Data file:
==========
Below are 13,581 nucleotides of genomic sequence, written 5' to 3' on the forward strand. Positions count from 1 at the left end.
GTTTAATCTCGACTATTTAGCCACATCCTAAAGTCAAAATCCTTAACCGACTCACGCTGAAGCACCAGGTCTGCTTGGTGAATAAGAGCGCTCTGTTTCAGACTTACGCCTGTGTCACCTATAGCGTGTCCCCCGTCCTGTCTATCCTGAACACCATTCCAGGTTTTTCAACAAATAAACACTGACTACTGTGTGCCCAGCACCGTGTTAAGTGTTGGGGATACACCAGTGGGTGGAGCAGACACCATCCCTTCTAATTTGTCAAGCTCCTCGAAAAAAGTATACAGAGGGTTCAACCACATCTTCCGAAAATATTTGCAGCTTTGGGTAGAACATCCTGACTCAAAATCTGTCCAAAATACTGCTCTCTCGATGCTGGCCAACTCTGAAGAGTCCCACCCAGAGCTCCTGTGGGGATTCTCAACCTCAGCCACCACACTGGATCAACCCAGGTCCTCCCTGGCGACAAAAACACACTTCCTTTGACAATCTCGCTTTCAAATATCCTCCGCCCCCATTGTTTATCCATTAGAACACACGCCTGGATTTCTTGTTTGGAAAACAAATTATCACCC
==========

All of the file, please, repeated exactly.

Below are 13,581 nucleotides of genomic sequence, written 5' to 3' on the forward strand. Positions count from 1 at the left end.
GTTTAATCTCGACTATTTAGCCACATCCTAAAGTCAAAATCCTTAACCGACTCACGCTGAAGCACCAGGTCTGCTTGGTGAATAAGAGCGCTCTGTTTCAGACTTACGCCTGTGTCACCTATAGCGTGTCCCCCGTCCTGTCTATCCTGAACACCATTCCAGGTTTTTCAACAAATAAACACTGACTACTGTGTGCCCAGCACCGTGTTAAGTGTTGGGGATACACCAGTGGGTGGAGCAGACACCATCCCTTCTAATTTGTCAAGCTCCTCGAAAAAAGTATACAGAGGGTTCAACCACATCTTCCGAAAATATTTGCAGCTTTGGGTAGAACATCCTGACTCAAAATCTGTCCAAAATACTGCTCTCTCGATGCTGGCCAACTCTGAAGAGTCCCACCCAGAGCTCCTGTGGGGATTCTCAACCTCAGCCACCACACTGGATCAACCCAGGTCCTCCCTGGCGACAAAAACACACTTCCTTTGACAATCTCGCTTTCAAATATCCTCCGCCCCCATTGTTTATCCATTAGAACACACGCCTGGATTTCTTGTTTGGAAAACAAATTATCACCC